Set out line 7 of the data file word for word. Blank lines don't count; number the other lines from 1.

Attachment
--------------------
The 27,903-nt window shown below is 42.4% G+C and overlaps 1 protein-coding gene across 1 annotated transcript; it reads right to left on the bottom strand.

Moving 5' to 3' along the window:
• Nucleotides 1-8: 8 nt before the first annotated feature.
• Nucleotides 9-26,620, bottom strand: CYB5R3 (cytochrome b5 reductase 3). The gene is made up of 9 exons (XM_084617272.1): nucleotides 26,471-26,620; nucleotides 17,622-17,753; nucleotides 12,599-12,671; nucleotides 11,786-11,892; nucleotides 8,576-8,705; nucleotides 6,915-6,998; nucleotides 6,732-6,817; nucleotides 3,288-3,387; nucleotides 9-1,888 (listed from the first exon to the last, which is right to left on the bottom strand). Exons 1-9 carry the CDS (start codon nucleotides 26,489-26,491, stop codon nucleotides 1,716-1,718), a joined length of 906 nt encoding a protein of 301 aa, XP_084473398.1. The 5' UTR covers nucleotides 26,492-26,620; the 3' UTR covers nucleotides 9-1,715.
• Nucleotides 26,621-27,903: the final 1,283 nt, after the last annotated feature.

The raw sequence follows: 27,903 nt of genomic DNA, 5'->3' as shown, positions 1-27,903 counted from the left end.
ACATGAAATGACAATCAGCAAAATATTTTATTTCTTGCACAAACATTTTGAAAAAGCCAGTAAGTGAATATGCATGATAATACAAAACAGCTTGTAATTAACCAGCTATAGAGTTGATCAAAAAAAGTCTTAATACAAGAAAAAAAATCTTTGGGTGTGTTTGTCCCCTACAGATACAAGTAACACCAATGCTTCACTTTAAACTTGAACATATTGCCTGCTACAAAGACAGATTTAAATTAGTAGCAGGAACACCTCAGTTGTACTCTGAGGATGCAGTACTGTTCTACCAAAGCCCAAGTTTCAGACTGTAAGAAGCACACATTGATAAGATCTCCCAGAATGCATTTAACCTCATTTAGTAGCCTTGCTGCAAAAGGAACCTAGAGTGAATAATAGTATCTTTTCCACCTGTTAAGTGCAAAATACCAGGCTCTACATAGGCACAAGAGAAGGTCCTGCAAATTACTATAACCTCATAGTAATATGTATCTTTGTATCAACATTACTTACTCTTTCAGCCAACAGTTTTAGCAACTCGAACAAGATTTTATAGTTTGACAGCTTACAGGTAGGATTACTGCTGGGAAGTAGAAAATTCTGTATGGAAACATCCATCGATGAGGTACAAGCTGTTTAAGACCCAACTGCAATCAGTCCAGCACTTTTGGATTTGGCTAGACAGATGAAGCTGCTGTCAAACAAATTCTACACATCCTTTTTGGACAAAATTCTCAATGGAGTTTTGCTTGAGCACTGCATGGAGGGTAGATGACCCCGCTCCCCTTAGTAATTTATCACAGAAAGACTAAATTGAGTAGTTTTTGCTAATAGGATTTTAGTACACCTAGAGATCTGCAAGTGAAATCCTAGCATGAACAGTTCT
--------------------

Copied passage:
ACATGAAATGACAATCAGCAAAATATTTTATTTCTTGCACAAACATTTTGAAAAAGCCAGTAAGTGAATATGCATGATAATACAAAACAGCTTGTAATTAACCAGCTATAGAGTTGATCAAAAAAAGTCTTAATACAAGAAAAAAAATCTTTGGGTGTGTTTGTCCCCTACAGATACAAGTAACACCAATGCTTCACTTTAAACTTGAACATATTGCCTGCTACAAAGACAGATTTAAATTAGTAGCAGGAACACCTCAGTTGTACTCTGAGGATGCAGTACTGTTCTACCAAAGCCCAAGTTTCAGACTGTAAGAAGCACACATTGATAAGATCTCCCAGAATGCATTTAACCTCATTTAGTAGCCTTGCTGCAAAAGGAACCTAGAGTGAATAATAGTATCTTTTCCACCTGTTAAGTGCAAAATACCAGGCTCTACATAGGCACAAGAGAAGGTCCTGCAAATTACTATAACCTCATAGTAATATGTATCTTTGTATCAACATTACTTACTCTTTCAGCCAACAGTTTTAGCAACTCGAACAAGATTTTATAGTTTGACAGCTTACAGGTAGGATTACTGCTGGGAAGTAGAAAATTCTGTATGGAAACATCCATCGATGAGGTACAAGCTGTTTAAGACCCAACTGCAATCAGTCCAGCACTTTTGGATTTGGCTAGACAGATGAAGCTGCTGTCAAACAAATTCTACACATCCTTTTTGGACAAAATTCTCAATGGAGTTTTGCTTGAGCACTGCATGGAGGGTAGATGACCCCGCTCCCCTTAGTAATTTATCACAGAAAGACTAAATTGAGTAGTTTTTGCTAATAGGATTTTAGTACACCTAGAGATCTGCAAGTGAAATCCTAGCATGAACAGTTCT